After a spinal cord injury left 19-year old Mackenzie Johnson a paraplegic, instead of asking why, he and his family asked, “What’s next?”
In 2016, 19-year old Mackenzie Johnson fell 35 feet from a cabin balcony. He was transported by UT LIFESTAR to The University of Tennessee Medical Center’s Level I Trauma Center. There, physicians treated him for an incomplete T-12 spinal cord injury. The T-12 vertebra is located at the base of the rib cage, and injuring it left him permanently paralyzed from the waist down.
“Once I realized the gravity of what had happened,” Mackenzie said, “I was like, how am I going to do anything? How am I going to function?”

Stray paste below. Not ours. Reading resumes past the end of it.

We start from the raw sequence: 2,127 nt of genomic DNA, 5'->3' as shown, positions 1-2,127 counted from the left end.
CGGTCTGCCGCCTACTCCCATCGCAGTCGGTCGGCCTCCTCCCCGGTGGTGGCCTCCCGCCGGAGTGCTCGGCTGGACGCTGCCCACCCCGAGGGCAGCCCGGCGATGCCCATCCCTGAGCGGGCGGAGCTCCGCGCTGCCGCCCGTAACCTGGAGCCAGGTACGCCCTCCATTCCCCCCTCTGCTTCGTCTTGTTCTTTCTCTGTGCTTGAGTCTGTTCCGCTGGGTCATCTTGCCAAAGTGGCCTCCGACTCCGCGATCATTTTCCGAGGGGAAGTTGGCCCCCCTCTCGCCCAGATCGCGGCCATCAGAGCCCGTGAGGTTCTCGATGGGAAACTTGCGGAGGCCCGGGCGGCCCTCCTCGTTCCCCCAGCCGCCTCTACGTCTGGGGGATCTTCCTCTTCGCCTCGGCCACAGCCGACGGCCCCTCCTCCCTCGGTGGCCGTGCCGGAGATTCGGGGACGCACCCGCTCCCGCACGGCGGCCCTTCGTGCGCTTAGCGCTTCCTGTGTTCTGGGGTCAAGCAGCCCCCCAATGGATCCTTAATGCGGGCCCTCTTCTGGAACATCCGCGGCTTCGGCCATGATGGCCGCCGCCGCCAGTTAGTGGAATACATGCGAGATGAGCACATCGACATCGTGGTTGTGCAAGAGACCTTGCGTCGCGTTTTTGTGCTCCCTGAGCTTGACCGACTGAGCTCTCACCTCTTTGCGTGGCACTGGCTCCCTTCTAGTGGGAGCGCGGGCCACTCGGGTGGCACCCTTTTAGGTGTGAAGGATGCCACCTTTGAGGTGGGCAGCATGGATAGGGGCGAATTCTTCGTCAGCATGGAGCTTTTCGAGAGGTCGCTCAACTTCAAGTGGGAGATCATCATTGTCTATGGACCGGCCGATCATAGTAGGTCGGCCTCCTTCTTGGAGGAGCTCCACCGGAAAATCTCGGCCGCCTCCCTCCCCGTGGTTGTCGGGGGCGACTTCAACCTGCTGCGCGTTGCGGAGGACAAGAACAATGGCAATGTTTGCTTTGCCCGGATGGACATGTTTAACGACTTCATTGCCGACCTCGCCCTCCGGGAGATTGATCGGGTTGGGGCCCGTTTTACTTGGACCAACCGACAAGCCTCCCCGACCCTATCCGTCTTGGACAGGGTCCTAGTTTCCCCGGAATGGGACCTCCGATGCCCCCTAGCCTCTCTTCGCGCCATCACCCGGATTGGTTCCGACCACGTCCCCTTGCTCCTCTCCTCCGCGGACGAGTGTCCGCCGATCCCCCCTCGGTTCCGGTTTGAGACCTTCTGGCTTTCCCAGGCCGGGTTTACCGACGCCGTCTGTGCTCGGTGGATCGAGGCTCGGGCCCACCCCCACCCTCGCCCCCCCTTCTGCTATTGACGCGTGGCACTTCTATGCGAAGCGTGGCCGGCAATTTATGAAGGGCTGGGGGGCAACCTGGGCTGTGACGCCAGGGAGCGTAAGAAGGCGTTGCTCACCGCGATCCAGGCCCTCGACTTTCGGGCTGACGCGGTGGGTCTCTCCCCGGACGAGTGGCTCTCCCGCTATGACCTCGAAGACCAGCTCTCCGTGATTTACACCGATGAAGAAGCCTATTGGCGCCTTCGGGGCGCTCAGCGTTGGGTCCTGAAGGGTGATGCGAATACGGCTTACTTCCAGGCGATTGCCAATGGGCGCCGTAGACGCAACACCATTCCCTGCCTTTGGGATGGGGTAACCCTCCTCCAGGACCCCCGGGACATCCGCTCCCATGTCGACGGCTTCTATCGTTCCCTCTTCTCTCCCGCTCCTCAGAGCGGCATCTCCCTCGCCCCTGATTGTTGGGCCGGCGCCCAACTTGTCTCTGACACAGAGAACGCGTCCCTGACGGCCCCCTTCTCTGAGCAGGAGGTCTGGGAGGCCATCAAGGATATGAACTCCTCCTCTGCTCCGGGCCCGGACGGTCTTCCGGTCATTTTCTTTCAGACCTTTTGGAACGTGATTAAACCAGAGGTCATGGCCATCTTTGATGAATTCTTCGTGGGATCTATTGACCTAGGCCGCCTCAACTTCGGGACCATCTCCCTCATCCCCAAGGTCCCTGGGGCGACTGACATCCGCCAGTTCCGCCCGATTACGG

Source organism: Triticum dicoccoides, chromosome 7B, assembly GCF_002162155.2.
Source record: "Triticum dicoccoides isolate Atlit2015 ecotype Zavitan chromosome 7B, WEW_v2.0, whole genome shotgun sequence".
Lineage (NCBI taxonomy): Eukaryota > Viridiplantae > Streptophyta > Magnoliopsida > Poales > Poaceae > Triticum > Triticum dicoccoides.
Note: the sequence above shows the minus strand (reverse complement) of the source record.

The medical center staff helped the family see that life wasn’t over. “They told him, you can still do anything you’d planned before, just maybe on a different path,’” said his mom, Jeannée Johnson. “So, we never asked why. It was just, ‘What’s next?’”
When the medical center released him, Mackenzie traveled to the Shepherd Center in Atlanta, where he spent three months rehabilitating. While there, he was exposed to the world of adaptive activities, like swimming, wheelchair basketball and cycling.
“It was good therapy,” said Mackenzie. “I found out that I could still enjoy things I used to do, even if some parts were different or adaptive.”
A Life-Changing Basketball Camp
One of the sports he tried while in rehab — wheelchair basketball — clicked. “I loved the camaraderie and the physicality,” said Mackenzie, who played football in high school.
He decided to make basketball his primary sport, and to play for local Division III team when he went to college that fall. To hone his skills, he went to a summer basketball camp at Auburn University in Auburn, Alabama.
That summer camp changed the course of his college career.